Ontario’s election on 2 June saw another Progressive Conservative seat majority on barely over 40% of the votes. The party, led by provincial Premier Doug Ford, barely increased its vote percentage from 2018, when it won 40.2%; this time the tally is about 40.8% (pending final count). Its vote total actually went down, because it was the lowest turnout in the province’s history. Yet it will have 83 of the 124 seats, whereas in the 2018 election it won 76.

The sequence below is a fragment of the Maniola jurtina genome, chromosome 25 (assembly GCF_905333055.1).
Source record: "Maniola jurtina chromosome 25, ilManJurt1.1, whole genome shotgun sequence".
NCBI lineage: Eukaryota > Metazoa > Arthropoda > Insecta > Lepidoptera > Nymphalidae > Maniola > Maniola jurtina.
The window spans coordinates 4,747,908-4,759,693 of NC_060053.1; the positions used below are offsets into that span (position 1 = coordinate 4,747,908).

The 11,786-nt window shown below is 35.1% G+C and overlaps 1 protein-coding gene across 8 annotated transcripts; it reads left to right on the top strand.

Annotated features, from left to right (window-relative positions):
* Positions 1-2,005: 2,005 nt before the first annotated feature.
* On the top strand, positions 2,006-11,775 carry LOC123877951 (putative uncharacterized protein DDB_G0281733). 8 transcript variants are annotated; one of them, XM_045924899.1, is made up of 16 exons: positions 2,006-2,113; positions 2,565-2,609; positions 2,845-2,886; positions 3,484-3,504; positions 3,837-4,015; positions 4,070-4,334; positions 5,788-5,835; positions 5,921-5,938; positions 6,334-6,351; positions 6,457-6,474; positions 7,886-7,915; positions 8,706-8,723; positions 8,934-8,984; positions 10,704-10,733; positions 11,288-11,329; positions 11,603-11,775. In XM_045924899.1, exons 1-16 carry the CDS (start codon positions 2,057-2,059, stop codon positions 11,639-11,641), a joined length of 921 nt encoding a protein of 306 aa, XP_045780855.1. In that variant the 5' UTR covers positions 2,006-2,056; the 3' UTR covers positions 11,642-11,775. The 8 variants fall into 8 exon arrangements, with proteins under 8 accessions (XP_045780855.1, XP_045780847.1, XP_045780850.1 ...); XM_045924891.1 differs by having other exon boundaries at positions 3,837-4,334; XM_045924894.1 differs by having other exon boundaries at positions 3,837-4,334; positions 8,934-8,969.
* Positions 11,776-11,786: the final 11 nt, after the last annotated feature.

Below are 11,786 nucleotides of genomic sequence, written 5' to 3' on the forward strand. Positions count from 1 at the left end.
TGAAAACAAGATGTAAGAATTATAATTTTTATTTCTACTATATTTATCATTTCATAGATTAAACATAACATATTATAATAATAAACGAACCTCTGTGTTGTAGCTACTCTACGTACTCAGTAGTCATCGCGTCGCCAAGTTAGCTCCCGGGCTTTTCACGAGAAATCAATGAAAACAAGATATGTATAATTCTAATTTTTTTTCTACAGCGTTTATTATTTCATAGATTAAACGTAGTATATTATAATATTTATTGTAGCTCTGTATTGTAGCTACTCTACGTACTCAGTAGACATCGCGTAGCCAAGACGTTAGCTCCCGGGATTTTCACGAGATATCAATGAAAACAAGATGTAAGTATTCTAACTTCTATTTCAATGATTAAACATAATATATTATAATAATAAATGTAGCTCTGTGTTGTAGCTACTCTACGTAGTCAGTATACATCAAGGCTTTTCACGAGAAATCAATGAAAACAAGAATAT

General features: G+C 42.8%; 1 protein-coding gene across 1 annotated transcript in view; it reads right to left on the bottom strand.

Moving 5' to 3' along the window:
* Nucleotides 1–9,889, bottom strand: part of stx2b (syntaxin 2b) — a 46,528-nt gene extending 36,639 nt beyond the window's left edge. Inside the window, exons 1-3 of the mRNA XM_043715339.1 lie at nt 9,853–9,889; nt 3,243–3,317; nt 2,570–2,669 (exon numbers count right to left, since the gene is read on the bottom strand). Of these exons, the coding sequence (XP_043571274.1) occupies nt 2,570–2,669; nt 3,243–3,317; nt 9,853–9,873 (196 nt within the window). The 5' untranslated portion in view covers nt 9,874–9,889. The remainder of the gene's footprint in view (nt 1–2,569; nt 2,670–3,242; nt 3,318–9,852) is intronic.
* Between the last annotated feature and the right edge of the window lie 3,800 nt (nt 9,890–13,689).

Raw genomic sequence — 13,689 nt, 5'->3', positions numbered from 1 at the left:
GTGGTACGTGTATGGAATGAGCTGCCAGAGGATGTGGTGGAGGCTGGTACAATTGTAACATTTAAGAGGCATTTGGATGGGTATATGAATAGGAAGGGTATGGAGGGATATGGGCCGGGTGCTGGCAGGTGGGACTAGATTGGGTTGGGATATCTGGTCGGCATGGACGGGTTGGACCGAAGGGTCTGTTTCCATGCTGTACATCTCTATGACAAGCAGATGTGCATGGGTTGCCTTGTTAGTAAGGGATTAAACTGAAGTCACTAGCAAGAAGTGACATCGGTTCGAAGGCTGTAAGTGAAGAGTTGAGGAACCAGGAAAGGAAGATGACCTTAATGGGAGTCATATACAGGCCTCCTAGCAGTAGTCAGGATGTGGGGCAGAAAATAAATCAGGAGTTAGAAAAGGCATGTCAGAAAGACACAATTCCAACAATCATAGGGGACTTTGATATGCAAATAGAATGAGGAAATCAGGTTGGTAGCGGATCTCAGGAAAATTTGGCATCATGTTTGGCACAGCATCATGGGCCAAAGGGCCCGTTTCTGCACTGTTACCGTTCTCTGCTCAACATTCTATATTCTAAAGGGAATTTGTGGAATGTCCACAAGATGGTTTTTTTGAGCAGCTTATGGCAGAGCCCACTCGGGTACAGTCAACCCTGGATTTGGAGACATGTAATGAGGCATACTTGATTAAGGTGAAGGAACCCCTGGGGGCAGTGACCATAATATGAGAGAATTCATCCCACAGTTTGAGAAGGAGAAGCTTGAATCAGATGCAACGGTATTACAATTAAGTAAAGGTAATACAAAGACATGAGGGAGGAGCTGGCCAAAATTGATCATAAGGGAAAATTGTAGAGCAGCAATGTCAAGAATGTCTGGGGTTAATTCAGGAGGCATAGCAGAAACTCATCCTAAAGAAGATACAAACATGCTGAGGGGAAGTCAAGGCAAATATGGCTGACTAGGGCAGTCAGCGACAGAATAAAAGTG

For those keeping the stats, that would be a bare two-thirds majority (66.9%), and an advantage ratio (%seats/%votes) of 1.64. That is very much on the high side, even by the standards of FPTP with multiparty systems.
The main shifts in vote percentages were among the two largest opposition parties. The Liberals improved from 19.4% to 23.9%. The payoff in seats was minimal: the party won 8 seats this time, 7 last time. The NDP performed especially badly, going from 33.3% of the vote in 2018 to 23.7%. However, even though the NDP’s votes are marginally behind the Liberals’, the NDP will continue to have more seats–a lot more–with 31 (down from 40 at the last election). Yes, FPTP in multiparty systems!
Ontario objectively needs to shift to a proportional system. It is not as if the province has not had the opportunity to do that before.